Wednesday, 2 May 2012

Witch in a Tea-Cup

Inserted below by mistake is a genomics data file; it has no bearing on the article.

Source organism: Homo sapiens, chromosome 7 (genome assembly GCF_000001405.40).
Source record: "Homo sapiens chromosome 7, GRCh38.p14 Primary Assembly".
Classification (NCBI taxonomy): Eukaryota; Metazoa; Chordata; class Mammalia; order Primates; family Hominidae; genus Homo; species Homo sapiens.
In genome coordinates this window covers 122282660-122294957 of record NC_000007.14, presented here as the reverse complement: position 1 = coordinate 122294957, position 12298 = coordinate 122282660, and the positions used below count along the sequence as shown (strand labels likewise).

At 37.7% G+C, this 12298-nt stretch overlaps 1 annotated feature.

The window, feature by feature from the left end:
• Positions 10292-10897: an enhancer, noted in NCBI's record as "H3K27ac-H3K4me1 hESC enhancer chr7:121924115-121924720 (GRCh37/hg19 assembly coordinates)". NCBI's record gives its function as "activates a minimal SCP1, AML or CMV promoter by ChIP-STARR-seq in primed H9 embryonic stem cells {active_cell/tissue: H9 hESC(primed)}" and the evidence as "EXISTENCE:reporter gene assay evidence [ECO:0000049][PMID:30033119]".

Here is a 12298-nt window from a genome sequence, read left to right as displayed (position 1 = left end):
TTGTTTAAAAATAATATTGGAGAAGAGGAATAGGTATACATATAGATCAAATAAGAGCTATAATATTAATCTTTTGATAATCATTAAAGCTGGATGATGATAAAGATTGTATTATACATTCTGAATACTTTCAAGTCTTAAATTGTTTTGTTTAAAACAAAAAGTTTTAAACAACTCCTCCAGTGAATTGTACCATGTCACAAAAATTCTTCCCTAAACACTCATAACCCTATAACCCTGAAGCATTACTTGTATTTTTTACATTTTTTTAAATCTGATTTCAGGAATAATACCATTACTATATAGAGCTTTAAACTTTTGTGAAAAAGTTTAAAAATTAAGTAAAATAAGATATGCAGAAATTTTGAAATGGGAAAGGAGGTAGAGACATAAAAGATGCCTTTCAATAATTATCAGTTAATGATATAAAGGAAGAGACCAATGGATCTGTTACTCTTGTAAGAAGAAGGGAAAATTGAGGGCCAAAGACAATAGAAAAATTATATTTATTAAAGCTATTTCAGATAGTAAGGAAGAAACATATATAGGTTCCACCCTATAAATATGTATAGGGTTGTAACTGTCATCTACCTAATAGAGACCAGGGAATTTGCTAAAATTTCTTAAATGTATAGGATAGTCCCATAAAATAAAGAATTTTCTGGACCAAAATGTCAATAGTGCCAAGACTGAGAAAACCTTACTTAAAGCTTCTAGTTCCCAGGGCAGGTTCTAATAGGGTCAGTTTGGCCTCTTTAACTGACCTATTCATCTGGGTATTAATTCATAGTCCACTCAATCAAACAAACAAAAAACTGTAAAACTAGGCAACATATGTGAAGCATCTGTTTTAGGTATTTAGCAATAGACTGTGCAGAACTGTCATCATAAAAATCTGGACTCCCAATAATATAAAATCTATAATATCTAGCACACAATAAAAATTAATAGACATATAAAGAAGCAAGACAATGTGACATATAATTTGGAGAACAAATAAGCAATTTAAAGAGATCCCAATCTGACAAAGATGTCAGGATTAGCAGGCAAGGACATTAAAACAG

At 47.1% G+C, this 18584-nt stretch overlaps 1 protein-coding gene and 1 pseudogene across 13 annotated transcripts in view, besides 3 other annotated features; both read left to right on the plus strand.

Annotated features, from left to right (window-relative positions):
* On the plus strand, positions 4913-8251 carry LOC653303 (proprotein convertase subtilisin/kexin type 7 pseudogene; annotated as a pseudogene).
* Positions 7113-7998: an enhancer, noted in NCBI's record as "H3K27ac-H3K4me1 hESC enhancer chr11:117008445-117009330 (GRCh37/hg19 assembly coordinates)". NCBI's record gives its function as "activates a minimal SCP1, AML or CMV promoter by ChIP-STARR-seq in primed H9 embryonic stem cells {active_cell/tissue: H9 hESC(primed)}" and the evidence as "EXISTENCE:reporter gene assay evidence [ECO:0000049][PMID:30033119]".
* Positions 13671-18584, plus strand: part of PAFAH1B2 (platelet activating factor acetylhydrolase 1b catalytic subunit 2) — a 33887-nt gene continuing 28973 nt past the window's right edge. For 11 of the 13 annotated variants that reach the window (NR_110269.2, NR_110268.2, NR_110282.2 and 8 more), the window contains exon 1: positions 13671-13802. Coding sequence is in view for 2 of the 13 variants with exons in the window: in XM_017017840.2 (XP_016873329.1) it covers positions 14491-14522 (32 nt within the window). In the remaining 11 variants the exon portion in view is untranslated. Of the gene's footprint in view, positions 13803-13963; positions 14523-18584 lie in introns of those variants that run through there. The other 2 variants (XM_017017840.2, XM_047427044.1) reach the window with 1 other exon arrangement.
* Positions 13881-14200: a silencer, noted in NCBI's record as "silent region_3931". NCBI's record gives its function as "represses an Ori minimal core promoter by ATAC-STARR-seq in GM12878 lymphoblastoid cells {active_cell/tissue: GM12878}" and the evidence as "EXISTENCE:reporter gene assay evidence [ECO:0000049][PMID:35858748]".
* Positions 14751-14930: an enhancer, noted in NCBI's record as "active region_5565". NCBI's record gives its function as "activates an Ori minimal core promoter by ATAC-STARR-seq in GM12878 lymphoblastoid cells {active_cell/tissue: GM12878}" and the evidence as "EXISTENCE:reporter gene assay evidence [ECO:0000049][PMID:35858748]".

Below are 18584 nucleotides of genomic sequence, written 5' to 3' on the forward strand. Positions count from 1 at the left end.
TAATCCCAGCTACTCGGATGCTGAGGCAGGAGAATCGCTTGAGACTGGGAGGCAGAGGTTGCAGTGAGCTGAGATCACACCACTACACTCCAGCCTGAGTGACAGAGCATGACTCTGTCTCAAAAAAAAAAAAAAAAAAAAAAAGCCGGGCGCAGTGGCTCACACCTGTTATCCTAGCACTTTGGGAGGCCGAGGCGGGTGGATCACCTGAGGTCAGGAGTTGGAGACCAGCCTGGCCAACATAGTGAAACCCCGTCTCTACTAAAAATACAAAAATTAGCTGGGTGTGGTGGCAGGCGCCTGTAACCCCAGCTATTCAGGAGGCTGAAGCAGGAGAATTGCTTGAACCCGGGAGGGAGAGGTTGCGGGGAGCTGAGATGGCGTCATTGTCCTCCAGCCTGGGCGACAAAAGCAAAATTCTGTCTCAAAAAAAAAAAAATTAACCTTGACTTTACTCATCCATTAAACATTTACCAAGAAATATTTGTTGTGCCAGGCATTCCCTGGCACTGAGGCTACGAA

I think it’s time I accepted it. The drugs aren’t working.  By drugs I mean my Super Evening Primrose and vitamin B6.  I have been taking both for the last 5 months now in an effort to combat brutal PMS. “That time” has rolled round again and I am still like a witch in a teacup, so I am going to invest my twenty plus euro in something else.  Maybe chocolate, a girly read or stick it in a tin can and save it up for a rainy day.  Although I did read something that was of great interest to me the other day. Apparently PMS is a Western phenomenon.   The feature wasn’t making light of those who suffer or saying that the experience does not exist.  Rather making the point that the reasons behind [the phenomenon] should be examined. Another theory on the subject fascinated me; we can blame artificial man made light for interfering with our natural cycle when once upon a time, everything was governed by the moon.   I have to admit that, today, I am all at sea when it comes to reading my body.  See, I was “chemically controlled” for over a decade and this made everything so nice and easy for me.  When we started our family, we opted to keep going with gaps of just 18 to 22 months between our four boys.  Breastfeeding is Mother Nature’s idea of natural family planning and it can delay your cycle until the baby is weaned entirely, sometimes up to three years even if it is just a morning and/or evening feed.  I breastfed the older three for 16 months and was 6 months pregnant on two occasions when they fully weaned.    Our youngest is almost 13 months and this year alone, it has come as a shock to find myself being held ransom to powerful hormones, sugar cravings, tiredness, impatience, bloating and the odd snot crying bout.   I have no recollection of these manifestations being so strong before I had children.  I realise my body has and still is changing.  PMS (Permanent Mental Stress!) might be a Western phenomenon but it’s proving to be a regular curiosity in my world!     I am very familiar with and a big believer in the expression that it takes a year to make a baby and a year for your body to “return” after your baby.  That old pregnancy buddy relaxin, the dote that makes everything all stretchy and relaxed in order for you to actually give birth to your baby, is still alive and well in your system up to 5 months later. You will be much more prone to injuries during this time.  I went over on my ankle a couple of weeks after my last birth so I know all about that.  Prolactin, an appetite stimulant, is still my frenemy.  Oxytocin and the gorgeous happy hormone, endorphin are still let loose in my body several times a day because I am nursing.  I love these.  No problems with my body thus far.   Even the sleep issue is not so much of an issue any more.  No, I am still not getting that other phenomenon, a full night yet, but close enough to.  Enough, at least, to have the presence of mind to slap a little bit of tinted stuff on my face in the morning and remember to drag a brush through my hair.  Sometimes I even remember to brush my teeth.  Yes, it’s an improvement.  I am healthier, having taken up running.  I have lost a little over two stone in 10 months.  I still have not reached that elusive two and a half stone which makes me fear that dropping another full stone is totally unobtainable.  If only I could stop eating chocolate I suspect I could reach it a lot quicker.  And therein lies the problem I think.  Chocolate.  Sugar in disguise.   Unfortunately it is just not disguised well enough.  I think we are all aware of the wham-bam-thank-you-mam rush that sugar gives.  Up, up, up we go and then crashing back down to earth seconds later. Instead we are advised to snack (Snack? Who snacks when they’re nursing?) on slow release foods like oats, whole grains, beans, pulses and other yokes that need chocolate poured on them to taste good.  In a nutshell, when it’s your witch in a tea-cup time, the body craves sugar to increase energy levels. This is the beginning of the vicious cycle.  (All about cycles, isn’t it?)  The more sugar that is consumed, the further sugar levels drop.  This plunge is what causes fatigue, bloating and mood swings.  I’m sick reading up on this.  Tired of doing research.  At this stage in the game, I know what causes it but I am helpless to do anything.  Or should I say, not strong enough.  I do not possess the will power that is required to say no to chocolate.  There are days where I would go through glass to get at a piece of the stuff.  I believe salt can help fight off a sugar craving but I’d have to pour the whole container on top of my food in order to prevent me from eating it.  What you’re really supposed to do is drink a quarter of a teaspoon of salt in warm water.  It knocks that sugar craving right on the head, so it does.  I don’t doubt it.  If I wanted a mouthful of warm, salty water I’d take the kids to the beach.  See how contrary and irritable I can be?  Witch in a tea-cup.  I just witch, I mean, wish I could cast a spell and make it all go away. 

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